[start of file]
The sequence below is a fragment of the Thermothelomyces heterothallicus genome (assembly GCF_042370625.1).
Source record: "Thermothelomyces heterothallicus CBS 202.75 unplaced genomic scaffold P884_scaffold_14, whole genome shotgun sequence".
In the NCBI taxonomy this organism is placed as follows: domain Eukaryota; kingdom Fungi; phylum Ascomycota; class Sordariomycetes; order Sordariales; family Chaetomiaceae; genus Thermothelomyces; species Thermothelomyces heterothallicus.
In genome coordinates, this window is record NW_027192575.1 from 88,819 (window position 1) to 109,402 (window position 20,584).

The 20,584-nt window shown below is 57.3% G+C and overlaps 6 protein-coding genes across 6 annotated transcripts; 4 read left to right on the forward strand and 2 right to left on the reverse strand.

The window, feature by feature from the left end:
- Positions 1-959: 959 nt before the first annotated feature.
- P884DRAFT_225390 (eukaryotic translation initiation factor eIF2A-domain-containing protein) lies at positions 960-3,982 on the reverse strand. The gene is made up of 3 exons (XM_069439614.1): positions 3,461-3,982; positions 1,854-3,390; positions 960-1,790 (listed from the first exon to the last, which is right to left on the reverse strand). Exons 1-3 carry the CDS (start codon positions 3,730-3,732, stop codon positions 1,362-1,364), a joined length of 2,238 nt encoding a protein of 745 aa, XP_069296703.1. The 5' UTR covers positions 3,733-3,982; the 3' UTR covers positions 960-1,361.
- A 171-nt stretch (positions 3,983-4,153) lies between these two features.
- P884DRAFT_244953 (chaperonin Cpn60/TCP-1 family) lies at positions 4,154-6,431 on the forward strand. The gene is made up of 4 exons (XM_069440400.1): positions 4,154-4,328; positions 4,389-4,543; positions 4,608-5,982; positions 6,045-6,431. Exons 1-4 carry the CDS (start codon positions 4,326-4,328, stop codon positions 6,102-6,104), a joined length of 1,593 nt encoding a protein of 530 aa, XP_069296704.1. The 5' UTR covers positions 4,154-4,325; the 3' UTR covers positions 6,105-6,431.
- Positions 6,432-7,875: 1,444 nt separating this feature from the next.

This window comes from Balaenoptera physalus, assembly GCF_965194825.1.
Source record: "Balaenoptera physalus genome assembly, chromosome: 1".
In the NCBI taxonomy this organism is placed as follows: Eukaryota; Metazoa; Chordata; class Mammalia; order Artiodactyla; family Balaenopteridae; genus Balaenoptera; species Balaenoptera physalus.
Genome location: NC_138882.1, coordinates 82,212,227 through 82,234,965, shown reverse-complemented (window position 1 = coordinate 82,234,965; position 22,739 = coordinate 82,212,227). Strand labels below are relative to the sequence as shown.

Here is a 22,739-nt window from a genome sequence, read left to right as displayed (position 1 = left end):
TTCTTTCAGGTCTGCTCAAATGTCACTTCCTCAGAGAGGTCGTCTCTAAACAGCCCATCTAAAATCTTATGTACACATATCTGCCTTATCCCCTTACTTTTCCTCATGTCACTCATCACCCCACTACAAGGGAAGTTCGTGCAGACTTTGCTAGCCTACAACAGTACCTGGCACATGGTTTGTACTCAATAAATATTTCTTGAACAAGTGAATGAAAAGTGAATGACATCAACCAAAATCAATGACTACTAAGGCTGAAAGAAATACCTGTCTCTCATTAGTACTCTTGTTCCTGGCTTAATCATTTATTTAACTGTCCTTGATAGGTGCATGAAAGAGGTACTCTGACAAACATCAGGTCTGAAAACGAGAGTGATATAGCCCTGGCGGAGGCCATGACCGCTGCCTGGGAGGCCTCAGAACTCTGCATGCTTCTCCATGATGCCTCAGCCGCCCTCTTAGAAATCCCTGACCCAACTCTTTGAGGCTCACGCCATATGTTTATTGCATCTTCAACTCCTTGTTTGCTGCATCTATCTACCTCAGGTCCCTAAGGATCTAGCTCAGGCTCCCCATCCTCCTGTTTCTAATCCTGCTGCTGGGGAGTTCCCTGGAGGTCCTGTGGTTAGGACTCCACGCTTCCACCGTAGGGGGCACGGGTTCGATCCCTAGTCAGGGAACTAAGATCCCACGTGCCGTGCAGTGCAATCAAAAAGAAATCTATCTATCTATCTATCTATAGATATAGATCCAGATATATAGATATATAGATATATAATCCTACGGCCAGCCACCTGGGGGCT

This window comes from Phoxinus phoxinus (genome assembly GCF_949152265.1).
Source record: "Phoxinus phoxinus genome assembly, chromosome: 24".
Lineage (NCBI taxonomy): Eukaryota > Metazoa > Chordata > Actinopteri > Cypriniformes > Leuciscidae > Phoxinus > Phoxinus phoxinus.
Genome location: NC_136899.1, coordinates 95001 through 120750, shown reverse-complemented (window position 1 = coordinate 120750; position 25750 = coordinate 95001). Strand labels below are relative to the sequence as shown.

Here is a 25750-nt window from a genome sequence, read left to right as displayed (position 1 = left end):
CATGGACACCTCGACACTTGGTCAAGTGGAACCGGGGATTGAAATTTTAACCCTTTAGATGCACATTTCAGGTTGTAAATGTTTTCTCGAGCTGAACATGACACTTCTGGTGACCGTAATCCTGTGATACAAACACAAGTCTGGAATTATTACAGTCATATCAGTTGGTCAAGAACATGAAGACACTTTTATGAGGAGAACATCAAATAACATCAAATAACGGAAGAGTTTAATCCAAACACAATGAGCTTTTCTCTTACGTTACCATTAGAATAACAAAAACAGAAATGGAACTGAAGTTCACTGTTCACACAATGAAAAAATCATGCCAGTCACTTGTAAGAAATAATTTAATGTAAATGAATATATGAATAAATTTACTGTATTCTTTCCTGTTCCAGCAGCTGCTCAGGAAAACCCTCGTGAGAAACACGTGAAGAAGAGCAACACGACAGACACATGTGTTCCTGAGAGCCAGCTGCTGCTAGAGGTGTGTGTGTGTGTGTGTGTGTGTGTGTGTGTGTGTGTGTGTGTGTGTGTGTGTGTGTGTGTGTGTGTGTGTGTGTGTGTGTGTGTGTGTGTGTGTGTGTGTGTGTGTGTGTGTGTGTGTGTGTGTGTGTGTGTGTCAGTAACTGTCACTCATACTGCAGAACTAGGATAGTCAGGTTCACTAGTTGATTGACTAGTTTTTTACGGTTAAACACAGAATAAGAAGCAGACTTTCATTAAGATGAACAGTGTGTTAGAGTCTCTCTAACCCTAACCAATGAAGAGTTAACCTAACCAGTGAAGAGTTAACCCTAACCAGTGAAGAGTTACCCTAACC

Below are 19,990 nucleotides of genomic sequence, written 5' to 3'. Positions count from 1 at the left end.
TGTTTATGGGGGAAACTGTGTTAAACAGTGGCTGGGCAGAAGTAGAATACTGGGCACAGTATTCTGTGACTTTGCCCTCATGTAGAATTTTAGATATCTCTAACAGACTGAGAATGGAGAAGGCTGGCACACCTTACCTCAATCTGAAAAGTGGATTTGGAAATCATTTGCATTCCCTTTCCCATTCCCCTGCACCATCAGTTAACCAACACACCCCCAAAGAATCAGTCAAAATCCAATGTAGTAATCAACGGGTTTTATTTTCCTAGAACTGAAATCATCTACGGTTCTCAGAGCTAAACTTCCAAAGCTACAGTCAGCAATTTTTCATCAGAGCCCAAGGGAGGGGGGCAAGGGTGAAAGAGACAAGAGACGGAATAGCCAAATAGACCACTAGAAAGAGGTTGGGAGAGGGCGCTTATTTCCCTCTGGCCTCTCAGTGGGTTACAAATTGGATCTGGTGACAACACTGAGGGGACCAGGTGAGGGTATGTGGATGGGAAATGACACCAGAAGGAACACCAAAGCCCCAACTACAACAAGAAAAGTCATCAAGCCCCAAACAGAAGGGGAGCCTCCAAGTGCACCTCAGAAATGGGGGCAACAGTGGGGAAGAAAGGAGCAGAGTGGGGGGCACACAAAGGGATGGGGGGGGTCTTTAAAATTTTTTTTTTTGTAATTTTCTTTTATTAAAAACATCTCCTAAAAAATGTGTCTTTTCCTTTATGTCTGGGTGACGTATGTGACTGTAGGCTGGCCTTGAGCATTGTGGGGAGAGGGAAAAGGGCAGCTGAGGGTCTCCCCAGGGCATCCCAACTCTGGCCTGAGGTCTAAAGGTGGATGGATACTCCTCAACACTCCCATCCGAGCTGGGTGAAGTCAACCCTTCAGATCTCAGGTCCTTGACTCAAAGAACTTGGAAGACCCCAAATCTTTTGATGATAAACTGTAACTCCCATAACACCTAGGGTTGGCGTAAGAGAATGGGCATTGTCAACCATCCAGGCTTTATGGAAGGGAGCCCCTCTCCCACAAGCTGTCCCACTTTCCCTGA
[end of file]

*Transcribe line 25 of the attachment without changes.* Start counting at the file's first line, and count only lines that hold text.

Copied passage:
TGTTTATGGGGGAAACTGTGTTAAACAGTGGCTGGGCAGAAGTAGAATACTGGGCACAGTATTCTGTGACTTTGCCCTCATGTAGAATTTTAGATATCTCTAACAGACTGAGAATGGAGAAGGCTGGCACACCTTACCTCAATCTGAAAAGTGGATTTGGAAATCATTTGCATTCCCTTTCCCATTCCCCTGCACCATCAGTTAACCAACACACCCCCAAAGAATCAGTCAAAATCCAATGTAGTAATCAACGGGTTTTATTTTCCTAGAACTGAAATCATCTACGGTTCTCAGAGCTAAACTTCCAAAGCTACAGTCAGCAATTTTTCATCAGAGCCCAAGGGAGGGGGGCAAGGGTGAAAGAGACAAGAGACGGAATAGCCAAATAGACCACTAGAAAGAGGTTGGGAGAGGGCGCTTATTTCCCTCTGGCCTCTCAGTGGGTTACAAATTGGATCTGGTGACAACACTGAGGGGACCAGGTGAGGGTATGTGGATGGGAAATGACACCAGAAGGAACACCAAAGCCCCAACTACAACAAGAAAAGTCATCAAGCCCCAAACAGAAGGGGAGCCTCCAAGTGCACCTCAGAAATGGGGGCAACAGTGGGGAAGAAAGGAGCAGAGTGGGGGGCACACAAAGGGATGGGGGGGGTCTTTAAAATTTTTTTTTTTGTAATTTTCTTTTATTAAAAACATCTCCTAAAAAATGTGTCTTTTCCTTTATGTCTGGGTGACGTATGTGACTGTAGGCTGGCCTTGAGCATTGTGGGGAGAGGGAAAAGGGCAGCTGAGGGTCTCCCCAGGGCATCCCAACTCTGGCCTGAGGTCTAAAGGTGGATGGATACTCCTCAACACTCCCATCCGAGCTGGGTGAAGTCAACCCTTCAGATCTCAGGTCCTTGACTCAAAGAACTTGGAAGACCCCAAATCTTTTGATGATAAACTGTAACTCCCATAACACCTAGGGTTGGCGTAAGAGAATGGGCATTGTCAACCATCCAGGCTTTATGGAAGGGAGCCCCTCTCCCACAAGCTGTCCCACTTTCCCTGA